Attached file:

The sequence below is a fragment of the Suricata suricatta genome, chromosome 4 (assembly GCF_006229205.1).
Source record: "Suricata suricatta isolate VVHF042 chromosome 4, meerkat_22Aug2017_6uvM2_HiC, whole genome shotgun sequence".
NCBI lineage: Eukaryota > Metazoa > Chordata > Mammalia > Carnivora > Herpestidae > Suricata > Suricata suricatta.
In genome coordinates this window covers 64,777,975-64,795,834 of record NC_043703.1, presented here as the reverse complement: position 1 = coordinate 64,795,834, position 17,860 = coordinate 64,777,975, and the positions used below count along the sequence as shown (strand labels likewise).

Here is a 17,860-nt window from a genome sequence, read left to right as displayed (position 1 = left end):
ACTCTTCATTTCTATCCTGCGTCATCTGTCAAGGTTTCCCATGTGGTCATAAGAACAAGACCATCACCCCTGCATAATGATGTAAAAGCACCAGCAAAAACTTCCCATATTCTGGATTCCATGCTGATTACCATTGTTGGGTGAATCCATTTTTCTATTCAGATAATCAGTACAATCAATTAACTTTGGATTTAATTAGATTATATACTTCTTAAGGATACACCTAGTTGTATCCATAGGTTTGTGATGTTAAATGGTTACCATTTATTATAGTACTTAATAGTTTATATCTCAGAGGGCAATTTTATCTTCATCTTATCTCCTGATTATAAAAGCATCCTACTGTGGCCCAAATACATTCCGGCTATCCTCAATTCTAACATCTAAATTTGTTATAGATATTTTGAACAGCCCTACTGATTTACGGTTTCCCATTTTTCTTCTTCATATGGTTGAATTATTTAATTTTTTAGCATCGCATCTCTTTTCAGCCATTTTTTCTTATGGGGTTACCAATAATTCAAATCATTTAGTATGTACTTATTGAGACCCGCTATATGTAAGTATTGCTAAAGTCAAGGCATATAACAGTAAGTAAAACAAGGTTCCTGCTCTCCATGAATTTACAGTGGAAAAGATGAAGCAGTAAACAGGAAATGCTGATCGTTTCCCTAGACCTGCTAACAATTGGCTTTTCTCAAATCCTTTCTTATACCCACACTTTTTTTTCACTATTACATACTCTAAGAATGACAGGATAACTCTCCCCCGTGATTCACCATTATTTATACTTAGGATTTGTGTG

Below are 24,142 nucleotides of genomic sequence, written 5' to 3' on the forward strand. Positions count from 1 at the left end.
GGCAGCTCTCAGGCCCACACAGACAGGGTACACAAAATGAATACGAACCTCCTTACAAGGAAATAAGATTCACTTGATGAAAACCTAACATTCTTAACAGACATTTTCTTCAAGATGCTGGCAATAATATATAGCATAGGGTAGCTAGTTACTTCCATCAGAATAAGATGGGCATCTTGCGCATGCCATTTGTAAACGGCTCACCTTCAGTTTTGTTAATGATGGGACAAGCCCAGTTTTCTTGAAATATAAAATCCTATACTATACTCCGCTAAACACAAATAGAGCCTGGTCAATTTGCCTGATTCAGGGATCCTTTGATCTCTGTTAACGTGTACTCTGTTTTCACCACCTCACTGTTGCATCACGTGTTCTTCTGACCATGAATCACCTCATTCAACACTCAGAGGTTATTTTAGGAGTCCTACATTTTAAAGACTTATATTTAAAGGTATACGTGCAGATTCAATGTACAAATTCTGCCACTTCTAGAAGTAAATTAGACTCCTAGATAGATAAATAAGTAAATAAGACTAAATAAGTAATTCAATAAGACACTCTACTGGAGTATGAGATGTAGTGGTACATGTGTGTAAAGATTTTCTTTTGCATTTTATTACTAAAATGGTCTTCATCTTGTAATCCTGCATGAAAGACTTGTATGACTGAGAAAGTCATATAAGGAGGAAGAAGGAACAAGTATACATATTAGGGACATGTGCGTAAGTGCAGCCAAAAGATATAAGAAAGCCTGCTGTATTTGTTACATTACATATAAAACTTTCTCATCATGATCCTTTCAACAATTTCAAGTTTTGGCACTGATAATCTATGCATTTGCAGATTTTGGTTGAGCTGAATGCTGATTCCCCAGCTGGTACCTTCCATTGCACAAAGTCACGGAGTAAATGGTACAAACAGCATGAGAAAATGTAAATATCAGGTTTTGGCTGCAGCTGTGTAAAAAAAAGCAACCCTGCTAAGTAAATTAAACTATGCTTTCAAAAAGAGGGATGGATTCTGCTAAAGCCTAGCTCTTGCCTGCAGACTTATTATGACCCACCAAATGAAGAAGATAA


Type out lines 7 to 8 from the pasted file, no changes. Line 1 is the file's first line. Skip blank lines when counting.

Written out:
Below are 24,142 nucleotides of genomic sequence, written 5' to 3' on the forward strand. Positions count from 1 at the left end.
GGCAGCTCTCAGGCCCACACAGACAGGGTACACAAAATGAATACGAACCTCCTTACAAGGAAATAAGATTCACTTGATGAAAACCTAACATTCTTAACAGACATTTTCTTCAAGATGCTGGCAATAATATATAGCATAGGGTAGCTAGTTACTTCCATCAGAATAAGATGGGCATCTTGCGCATGCCATTTGTAAACGGCTCACCTTCAGTTTTGTTAATGATGGGACAAGCCCAGTTTTCTTGAAATATAAAATCCTATACTATACTCCGCTAAACACAAATAGAGCCTGGTCAATTTGCCTGATTCAGGGATCCTTTGATCTCTGTTAACGTGTACTCTGTTTTCACCACCTCACTGTTGCATCACGTGTTCTTCTGACCATGAATCACCTCATTCAACACTCAGAGGTTATTTTAGGAGTCCTACATTTTAAAGACTTATATTTAAAGGTATACGTGCAGATTCAATGTACAAATTCTGCCACTTCTAGAAGTAAATTAGACTCCTAGATAGATAAATAAGTAAATAAGACTAAATAAGTAATTCAATAAGACACTCTACTGGAGTATGAGATGTAGTGGTACATGTGTGTAAAGATTTTCTTTTGCATTTTATTACTAAAATGGTCTTCATCTTGTAATCCTGCATGAAAGACTTGTATGACTGAGAAAGTCATATAAGGAGGAAGAAGGAACAAGTATACATATTAGGGACATGTGCGTAAGTGCAGCCAAAAGATATAAGAAAGCCTGCTGTATTTGTTACATTACATATAAAACTTTCTCATCATGATCCTTTCAACAATTTCAAGTTTTGGCACTGATAATCTATGCATTTGCAGATTTTGGTTGAGCTGAATGCTGATTCCCCAGCTGGTACCTTCCATTGCACAAAGTCACGGAGTAAATGGTACAAACAGCATGAGAAAATGTAAATATCAGGTTTTGGCTGCAGCTGTGTAAAAAAAAGCAACCCTGCTAAGTAAATTAAACTATGCTTTCAAAAAGAGGGATGGATTCTGCTAAAGCCTAGCTCTTGCCTGCAGACTTATTATGACCCACCAAATGAAGAAGATAA